Why is this important? Because beauty never stands alone. It has friends who are always close at hand. Specifically, beauty forms a triad of transcendental qualities with truth and goodness. And this idea, originally proposed by Plato, subsequently affirmed throughout the history of philosophy, is important. The complementarity of the good, the beautiful, and the true is instructive. To acknowledge one quality is to affirm all three. Thus, when we see beauty, we should anticipate verity and virtue. By contrast, when true beauty is lacking, we find deceit and corruption. This principle becomes particularly important when considering children’s stories.
Narratives written for young people will often take place in the realm of make-believe. They do not claim to depict a world that is real. The fantastic nature of the story is clear. At the same time, they do intend to educate. Having captured the mind and the heart through an imaginary sphere of existence, they commend universal truths to the child that he or she will need in the real world. For this reason, it is a weighty responsibility to assume the role of children’s author. Your task is not to entertain. Rather, you are to captivate your readers with a world that appeals to their childish ways while at the same time instructing them concerning the nature of life and the principles by which they should eventually live.
Generally, the most successful children’s stories are those where the divide between good and evil is clear. The child is not confused. He is not second-guessing the behavior of certain characters. Rather, he is confident that he has made the correct assessment of key individuals. A simple means by which the author can achieve such clarity is to ensure that the countenance of each character befits his behavior. Words and actions should be complemented by appearance. Thus, in his demeanor the hero commends himself to us. In like manner, we are disquieted by the presentation of the villain.
On this point the brilliance of Lewis is clear. Aslan is the king of Narnia. More than that, he is a savior. This message is communicated not only by what he says and does but by how he appears: as a lion. Indeed, it is not merely that in Narnia the line between form and content is consistently straight but that the king inheres a transcendental dynamic. He is good, beautiful, and true. All that he does is right, everything he says is correct, and he is a lion. While other characters in the story invert these qualities, and some must learn them, the central character exudes all three. For this reason, it should not surprise us that Lewis’ story has stood the test of time. Since the 1950s, children have been journeying to Narnia. They go for pleasure. They receive instruction, especially with respect to the transcendentals.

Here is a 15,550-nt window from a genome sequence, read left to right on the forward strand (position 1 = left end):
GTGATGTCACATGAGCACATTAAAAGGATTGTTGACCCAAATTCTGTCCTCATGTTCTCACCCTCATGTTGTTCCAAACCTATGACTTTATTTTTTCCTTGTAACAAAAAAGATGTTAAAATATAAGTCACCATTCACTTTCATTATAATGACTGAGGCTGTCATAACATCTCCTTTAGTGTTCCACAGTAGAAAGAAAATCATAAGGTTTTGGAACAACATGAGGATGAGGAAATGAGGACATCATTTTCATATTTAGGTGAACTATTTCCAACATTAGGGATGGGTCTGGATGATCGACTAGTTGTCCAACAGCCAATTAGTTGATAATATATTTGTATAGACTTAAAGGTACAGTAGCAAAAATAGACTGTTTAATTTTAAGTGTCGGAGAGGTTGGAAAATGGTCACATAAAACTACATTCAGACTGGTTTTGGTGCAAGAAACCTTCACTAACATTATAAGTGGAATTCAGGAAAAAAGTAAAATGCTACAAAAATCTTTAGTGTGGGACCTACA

The immediate significance of this observation is relatively minor. Most probably you will enjoy The Lion, the Witch, and the Wardrobe more the next time you read it. Understanding why a story works invariably leads to a greater appreciation that it works. However, there is a less direct implication that is more important: one that reaches far beyond our consideration of Narnia.
The topic of beauty has been largely eclipsed in recent times. Though previous generations gave much time and energy to the pursuit of it, today beauty is generally misunderstood or altogether overlooked. The causal factors are many, though the rise of utilitarianism has undoubtedly played a significant role. From the individual to the societal level, we have forged a tight connection between function and worth. If we can identify a level of utility, then we attribute value. Most other things fall by the wayside. Thus, as we have been trained to esteem output, we have done so at the expense of beholding beauty. We prize product, not majesty.
The problems with this approach to life are many, not least that we frequently miss out on a type of pleasure similar to what children experience when reading Narnia. Though we commend the ten-year-old to invest his time into a close reading of Lewis’ story, we willingly bypass countless, more tangible expressions of beauty because we are too busy. Somewhat related, a second problem with our utilitarian age is that when we stop pursuing beauty, we deprive ourselves of an education in truth and goodness. The three transcendental qualities are inextricably connected. Devaluing one has consequences for our perception of the others. As such, ours is an age in which we are less skilled in the perception of what is moral and just, because we have forsaken beauty.